Tuesday, June 25, 2013

Luther: The Church Created the Canon of Scripture?

Many of the arguments from Rome's defenders have been around a long time. For instance, ever heard the argument that without the Roman church infallibly declaring the canon of Scripture, one cannot know which books are supposed to be in the Bible? Here's how Luther answered this. Keep in mind, he wasn't directly responding to one of Rome's defenders; Rather, the following comes from a a 1529 sermon:

Further they object: The church has accepted the four gospels, others they have not accepted. Thus the church is master over them. If not, who would know which gospel were true, perhaps Bartholomew's gospel or another? That sounds just as if we had the gospels from the church and not from God. Christianity has accepted the book, they say, therefore Christianity is over the book. I accept the teaching of Paul, therefore I am over his teaching. Oh that they had made the distinction between confessing and having authority! The Christian church confesses that the teaching, the Gospel, the book are true. Bot thereby the church is not given the authority over it. Then I could also say: I accept Christ, therefore I am over Christ. Or I would say of the prince of the land: Duke Hans of Saxony is my prince, not Duke George and the Margrave. I accept the former, not the latter; therefore because he is my prince, I am over him. Would he allow this? Would he allow his command to be changed? Is that indeed consistent?

Similarly, a lawyer could say: This command the emperor has fixed, that one a false teacher has fixed. Therefore this scholar stands over the emperor because he can distinguish between what the emperor has fixed and what another fixes. You've got to be kidding yourself! So they conclude quite foolishly: The Christian church confesses that this book and its teaching are true, therefore it is over them. These are rotten hoaxes. Christ has given the church this authority, to separate between truth and falsehood, as he says in Matthew 7:15: "Beware of false prophets!" When the evangelical teaching spread throughout the world from the apostles, upright teachers saw and received it; but other books that did not correspond to this, they discarded. So we also do. Bot I cannot conclude: Because I accept John's gospel, I am over the same. For this reason say: It is not true; the Christian church does not have the authority to change a single letter. For it is written in Matthew 5:19, "Whoever breaks one of the least of these commandments, and teaches others to do the same, will be called least in the kingdom of heaven." Add nothing and take nothing away. It should remain as Christ has ordered it.

But here God's ordinance concerns the two kinds of the sacrament, bread and wine, body and blood. Whoever changes this is not of the Christian church, but of the synagogue of the devil. The Christian church has no authority to change anything but only to judge, so that we do not accept false teaching as true. The gospel was not written first, but first the apostles had to preach it orally. Therefore it cannot be said that the church is over the Gospel. Only confession, judgment, recognition of what is false and true, is within the Christian church's authority. Therefore I can indeed recognize whether your wife is upright, but still I have no authority over her. For this reason they are crude buffoons who conclude: I can recognize this and judge it; therefore I am over it. But their desire to have the power to change amounts to nothing. The Christian church has accepted only the Gospel, and the gospel has stood by the church. Whether St. Bartholomew's gospel is right or not, the church has accepted the true Gospel. The church has had the true Gospel from the beginning and from this has judged what is unjust and false.  (The 1529 Holy Week and Easter Sermons of Dr. Martin Luther (St. Louis: Concordia Publishing House, 1999), pp.40-42)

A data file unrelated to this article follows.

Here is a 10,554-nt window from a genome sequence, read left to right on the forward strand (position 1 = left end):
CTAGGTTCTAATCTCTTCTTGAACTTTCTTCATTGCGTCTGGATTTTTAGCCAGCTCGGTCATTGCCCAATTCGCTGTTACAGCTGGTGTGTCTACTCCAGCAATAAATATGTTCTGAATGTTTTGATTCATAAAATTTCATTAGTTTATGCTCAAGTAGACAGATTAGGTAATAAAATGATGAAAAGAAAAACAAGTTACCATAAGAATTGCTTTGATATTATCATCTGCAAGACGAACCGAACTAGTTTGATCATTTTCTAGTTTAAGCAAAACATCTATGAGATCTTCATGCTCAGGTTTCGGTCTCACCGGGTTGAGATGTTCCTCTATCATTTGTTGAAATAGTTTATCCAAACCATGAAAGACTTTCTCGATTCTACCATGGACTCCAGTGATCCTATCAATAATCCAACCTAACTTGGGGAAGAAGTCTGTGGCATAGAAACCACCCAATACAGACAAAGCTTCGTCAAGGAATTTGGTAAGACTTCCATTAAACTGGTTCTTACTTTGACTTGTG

Jugulum said...

"Similarly, a lawyer could say: This command the emperor has fixed, that one a false teacher has fixed. Therefore this scholar stands over the emperor because he can distinguish between what the emperor has fixed and what another fixes."

That's an incredibly useful analogy! Very intuitive & natural.

It pushes the discussion to the question, how did the church recognize what belongs in the canon? Do we have legitimate criteria for doing it? (And then the question "How did it work with the books of the Old Testament?" will come up.)

But on its own, it's a clear, intuitive example of how a subordinate can be involved in recognizing which commands come from the highest authority.

James Swan said...

I've always considered the Romanist conclusion about the canon being closed as the result of an infallible church to be... not thinking deeply enough about the canon.